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Record 6010

Reading Experience:

'[Ethel] Mannin was firmly rooted in the autodidact tradition. In her father's library she enjoyed Gissing and Wells, "Adam Bede" and "The Cloister and the Hearth". A Clapham letter-sorter, he collected Nelson's Sevenpenny Classics, which she applauded as "a great boon to poor people"... By age fifteen she was quoting Wilde, Dr Johnson, Francis Bacon, Shakespeare, Milton, Elizabeth Browning, Omar Khayyam, Anatole France, Emily Bronte, Shaw, Hazlitt, Stevenson, W.E. Henley, and Schopenhauer in her commonplace book...Except "Orlando", she read nothing of Virginia Woolf, whom she found "too intellectual, too subtle and complicated and remote from reality...Mannin made sure to read "Ulysses" (or at least the final chapter) and she admired Gertrude Stein'.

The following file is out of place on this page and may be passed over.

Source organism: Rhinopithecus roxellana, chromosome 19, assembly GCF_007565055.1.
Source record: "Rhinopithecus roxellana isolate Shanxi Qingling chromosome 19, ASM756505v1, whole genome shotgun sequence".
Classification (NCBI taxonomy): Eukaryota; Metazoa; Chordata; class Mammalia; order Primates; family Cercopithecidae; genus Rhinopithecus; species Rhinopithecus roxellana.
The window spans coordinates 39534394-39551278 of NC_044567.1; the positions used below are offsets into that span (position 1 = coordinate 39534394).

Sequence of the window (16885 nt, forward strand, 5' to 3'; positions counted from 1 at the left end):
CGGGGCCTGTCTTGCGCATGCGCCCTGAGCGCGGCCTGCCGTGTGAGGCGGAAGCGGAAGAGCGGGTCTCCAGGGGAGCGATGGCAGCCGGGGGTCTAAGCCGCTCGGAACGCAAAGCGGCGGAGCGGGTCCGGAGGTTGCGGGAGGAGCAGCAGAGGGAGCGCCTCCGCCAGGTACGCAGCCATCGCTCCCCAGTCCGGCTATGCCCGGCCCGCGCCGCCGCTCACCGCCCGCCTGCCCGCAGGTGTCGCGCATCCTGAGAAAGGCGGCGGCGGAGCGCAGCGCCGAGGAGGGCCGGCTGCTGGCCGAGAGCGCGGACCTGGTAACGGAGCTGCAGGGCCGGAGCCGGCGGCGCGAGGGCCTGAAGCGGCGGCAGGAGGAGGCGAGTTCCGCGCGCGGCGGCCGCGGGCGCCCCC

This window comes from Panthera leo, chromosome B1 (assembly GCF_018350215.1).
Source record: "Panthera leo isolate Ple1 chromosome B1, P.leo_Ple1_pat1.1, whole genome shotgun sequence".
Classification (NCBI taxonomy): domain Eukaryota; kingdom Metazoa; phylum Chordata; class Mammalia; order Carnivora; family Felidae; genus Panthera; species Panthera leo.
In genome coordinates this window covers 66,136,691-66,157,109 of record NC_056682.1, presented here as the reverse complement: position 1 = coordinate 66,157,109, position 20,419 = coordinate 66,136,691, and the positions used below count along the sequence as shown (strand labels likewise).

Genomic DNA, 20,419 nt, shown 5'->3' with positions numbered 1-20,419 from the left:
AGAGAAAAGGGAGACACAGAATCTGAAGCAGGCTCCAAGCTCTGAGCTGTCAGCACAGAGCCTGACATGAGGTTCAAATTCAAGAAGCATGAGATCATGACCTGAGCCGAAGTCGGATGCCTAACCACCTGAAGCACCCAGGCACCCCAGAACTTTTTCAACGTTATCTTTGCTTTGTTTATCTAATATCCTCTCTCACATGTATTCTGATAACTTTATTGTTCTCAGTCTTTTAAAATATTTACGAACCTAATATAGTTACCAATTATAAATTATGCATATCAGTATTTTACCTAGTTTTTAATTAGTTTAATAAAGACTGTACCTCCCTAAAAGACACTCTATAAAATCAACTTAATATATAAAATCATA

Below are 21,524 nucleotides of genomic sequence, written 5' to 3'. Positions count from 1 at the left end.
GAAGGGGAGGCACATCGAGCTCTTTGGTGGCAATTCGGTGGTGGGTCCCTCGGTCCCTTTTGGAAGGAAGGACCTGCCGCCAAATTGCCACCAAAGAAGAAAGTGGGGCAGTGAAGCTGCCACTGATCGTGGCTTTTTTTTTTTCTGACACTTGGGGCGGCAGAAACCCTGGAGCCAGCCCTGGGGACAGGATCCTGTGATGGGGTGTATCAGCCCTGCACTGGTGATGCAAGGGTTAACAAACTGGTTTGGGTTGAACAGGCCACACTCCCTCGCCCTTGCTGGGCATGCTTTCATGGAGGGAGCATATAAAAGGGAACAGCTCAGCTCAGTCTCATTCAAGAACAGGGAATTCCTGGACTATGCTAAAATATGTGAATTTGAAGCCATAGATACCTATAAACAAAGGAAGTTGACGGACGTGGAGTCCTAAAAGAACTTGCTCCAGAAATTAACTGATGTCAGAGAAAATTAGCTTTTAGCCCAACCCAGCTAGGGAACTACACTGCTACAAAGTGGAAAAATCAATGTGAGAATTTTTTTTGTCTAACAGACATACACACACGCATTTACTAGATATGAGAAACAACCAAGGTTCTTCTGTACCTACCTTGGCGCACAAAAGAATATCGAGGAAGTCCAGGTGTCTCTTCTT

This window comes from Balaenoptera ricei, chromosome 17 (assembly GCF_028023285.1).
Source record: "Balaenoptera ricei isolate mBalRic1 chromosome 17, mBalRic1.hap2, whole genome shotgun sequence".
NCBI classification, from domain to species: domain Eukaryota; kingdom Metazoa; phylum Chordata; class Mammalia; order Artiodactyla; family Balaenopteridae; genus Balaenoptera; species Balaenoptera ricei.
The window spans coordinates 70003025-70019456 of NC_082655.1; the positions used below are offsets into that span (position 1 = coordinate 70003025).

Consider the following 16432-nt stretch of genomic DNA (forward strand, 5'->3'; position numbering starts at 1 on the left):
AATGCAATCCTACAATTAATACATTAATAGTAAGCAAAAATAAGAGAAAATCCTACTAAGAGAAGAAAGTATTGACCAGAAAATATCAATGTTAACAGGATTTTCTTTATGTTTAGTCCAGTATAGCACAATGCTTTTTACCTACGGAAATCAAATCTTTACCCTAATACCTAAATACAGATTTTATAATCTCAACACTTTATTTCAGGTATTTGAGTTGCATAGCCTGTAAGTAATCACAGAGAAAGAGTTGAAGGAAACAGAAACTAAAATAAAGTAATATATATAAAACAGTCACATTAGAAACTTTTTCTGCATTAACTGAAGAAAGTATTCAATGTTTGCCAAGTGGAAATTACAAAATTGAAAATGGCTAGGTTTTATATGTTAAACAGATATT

Century: 1900-1945
Date: unknown
Country: England
Time: n/a
Place: city: London, Clapham
Type of Experience (Reader):
silent aloud unknown
solitary in company unknown
single serial unknown
Type of Experience (Listener):
solitary in company unknown
single serial unknown

Reader/Listener/Reading Group:

Reader:Ethel Mannin
Age Adult (18-100+)
Gender Female
Date of Birth 1900
Socio-economic group: Clerk / tradesman / artisan / smallholder
Occupation: letter-sorter's daughter, later novelist
Religion: n/a
Country of origin: England
Country of experience: England
Listeners present if any:
(e.g. family, servants, friends, workmates)
Additional comments: n/a


Text Being Read:

Author: Virginia Woolf
Title: Orlando
Genre: Fiction
Form of Text: Print: Book
Publication details: n/a
Provenance: unknown


Source Information:

Record ID: 6010  
Source - Print  
  Author: Jonathan Rose
  Editor: n/a
  Title: The Intellectual Life of the British Working Classes
  Place of Publication: New Haven
  Date of Publication: 2001
  Vol: n/a
  Page: 445-6
  Additional comments: n/a

Citation: Jonathan Rose, The Intellectual Life of the British Working Classes (New Haven, 2001), p. 445-6,, accessed: 24 June 2024

Additional comments:

See Ethel Manning 'Young in the Twenties' (London,1971) or 'Confessions'



Reading Experience Database version 2.0.  Page updated: 27th Apr 2016  3:15pm (GMT)